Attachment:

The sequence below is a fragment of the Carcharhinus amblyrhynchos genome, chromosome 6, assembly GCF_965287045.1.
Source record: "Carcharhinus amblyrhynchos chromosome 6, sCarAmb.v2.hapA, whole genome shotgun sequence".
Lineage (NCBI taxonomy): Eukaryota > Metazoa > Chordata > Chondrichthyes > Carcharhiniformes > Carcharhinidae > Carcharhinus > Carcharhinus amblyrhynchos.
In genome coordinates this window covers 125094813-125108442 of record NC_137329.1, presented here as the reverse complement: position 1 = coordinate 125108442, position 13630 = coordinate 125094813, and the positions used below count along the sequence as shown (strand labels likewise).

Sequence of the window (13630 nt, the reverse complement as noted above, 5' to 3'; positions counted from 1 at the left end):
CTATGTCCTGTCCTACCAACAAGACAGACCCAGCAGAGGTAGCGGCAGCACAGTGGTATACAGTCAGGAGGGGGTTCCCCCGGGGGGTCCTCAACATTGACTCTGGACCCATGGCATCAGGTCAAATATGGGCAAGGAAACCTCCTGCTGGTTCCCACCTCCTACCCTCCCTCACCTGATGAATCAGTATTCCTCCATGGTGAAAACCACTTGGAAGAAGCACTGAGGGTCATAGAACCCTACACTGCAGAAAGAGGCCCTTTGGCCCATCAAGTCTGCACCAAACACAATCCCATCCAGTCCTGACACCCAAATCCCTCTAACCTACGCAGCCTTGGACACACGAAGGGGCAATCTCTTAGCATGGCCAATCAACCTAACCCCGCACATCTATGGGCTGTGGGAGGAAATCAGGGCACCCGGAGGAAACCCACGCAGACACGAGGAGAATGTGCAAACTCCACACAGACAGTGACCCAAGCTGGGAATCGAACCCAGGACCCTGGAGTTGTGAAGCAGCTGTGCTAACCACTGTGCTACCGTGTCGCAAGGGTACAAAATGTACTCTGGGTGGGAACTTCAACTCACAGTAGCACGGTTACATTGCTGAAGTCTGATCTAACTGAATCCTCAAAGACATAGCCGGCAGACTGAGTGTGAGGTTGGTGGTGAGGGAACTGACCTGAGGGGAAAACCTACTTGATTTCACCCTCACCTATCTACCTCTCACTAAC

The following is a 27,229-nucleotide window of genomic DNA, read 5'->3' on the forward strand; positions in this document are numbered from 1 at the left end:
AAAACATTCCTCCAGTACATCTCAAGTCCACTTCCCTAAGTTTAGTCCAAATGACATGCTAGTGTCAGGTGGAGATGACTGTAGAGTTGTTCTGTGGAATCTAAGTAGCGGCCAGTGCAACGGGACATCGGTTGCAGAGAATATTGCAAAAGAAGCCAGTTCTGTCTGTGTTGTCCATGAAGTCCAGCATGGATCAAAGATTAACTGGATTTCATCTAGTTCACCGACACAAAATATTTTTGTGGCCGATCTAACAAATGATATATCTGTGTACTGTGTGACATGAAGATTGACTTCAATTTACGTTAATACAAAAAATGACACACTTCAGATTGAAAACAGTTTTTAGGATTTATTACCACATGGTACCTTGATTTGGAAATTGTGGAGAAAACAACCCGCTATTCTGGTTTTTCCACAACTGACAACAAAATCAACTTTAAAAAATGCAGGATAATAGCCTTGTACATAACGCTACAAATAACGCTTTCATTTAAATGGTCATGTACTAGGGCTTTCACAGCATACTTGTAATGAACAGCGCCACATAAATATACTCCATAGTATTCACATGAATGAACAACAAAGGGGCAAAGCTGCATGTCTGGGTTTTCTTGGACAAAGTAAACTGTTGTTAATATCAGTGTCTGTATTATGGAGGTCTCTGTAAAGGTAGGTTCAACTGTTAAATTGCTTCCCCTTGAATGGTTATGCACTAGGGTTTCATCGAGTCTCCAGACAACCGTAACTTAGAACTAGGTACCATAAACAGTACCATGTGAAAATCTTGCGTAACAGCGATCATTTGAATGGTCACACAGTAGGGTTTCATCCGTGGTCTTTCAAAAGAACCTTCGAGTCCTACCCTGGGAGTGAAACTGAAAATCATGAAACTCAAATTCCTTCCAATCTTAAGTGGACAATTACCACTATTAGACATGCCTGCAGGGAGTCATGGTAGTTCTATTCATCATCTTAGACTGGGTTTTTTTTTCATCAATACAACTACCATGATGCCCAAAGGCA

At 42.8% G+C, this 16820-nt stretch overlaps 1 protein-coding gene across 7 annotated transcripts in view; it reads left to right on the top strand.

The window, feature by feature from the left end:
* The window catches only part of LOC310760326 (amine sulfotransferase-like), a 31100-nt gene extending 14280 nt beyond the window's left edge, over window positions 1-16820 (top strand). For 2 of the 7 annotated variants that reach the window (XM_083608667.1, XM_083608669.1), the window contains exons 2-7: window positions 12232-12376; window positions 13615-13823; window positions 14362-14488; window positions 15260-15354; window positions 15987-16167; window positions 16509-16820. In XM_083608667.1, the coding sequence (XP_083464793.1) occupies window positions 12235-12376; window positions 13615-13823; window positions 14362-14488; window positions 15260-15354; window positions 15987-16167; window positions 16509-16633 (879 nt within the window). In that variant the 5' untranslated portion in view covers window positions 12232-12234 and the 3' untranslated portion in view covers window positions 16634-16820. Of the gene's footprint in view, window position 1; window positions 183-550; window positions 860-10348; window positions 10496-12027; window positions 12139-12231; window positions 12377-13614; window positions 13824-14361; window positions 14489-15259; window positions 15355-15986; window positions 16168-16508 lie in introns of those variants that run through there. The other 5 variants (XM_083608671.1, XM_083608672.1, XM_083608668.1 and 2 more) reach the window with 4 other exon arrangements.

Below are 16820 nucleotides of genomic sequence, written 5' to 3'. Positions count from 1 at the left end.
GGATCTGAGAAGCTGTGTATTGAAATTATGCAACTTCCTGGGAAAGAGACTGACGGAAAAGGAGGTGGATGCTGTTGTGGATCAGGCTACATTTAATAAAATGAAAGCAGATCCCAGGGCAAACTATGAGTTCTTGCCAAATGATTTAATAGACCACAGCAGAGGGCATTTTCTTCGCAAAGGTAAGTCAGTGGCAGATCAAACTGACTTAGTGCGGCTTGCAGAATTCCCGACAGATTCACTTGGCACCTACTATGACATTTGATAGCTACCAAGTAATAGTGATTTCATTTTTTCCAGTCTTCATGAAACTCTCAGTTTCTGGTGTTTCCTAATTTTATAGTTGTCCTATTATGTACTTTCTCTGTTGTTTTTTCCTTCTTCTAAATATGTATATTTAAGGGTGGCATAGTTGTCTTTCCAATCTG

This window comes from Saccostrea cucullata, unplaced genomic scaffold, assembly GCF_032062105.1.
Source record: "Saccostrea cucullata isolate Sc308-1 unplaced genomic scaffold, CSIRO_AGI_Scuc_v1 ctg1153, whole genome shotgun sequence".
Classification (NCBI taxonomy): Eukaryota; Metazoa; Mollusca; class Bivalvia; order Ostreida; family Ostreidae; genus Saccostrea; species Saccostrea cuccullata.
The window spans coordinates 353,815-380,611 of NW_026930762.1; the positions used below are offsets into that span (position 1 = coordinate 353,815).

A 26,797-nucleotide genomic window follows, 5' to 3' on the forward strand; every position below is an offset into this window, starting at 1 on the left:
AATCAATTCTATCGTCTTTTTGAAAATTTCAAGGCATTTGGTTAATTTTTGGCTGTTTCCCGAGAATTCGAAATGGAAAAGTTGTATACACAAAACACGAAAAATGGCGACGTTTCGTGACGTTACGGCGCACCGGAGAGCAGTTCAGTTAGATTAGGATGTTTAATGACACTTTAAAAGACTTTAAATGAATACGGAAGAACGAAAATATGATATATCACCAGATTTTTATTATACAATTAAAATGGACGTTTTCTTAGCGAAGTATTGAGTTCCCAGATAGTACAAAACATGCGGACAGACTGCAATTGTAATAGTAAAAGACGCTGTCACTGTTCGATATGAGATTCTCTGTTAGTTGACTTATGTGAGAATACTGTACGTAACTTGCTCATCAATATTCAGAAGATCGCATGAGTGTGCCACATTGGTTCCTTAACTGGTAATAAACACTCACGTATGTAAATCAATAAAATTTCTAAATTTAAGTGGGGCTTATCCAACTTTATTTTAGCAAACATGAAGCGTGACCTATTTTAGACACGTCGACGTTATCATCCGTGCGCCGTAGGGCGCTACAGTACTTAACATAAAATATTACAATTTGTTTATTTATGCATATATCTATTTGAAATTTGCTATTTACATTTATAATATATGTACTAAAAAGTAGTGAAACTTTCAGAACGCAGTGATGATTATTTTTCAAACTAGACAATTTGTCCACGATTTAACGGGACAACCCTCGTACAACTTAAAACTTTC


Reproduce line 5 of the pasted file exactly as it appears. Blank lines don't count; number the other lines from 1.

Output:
Sequence of the window (13630 nt, the reverse complement as noted above, 5' to 3'; positions counted from 1 at the left end):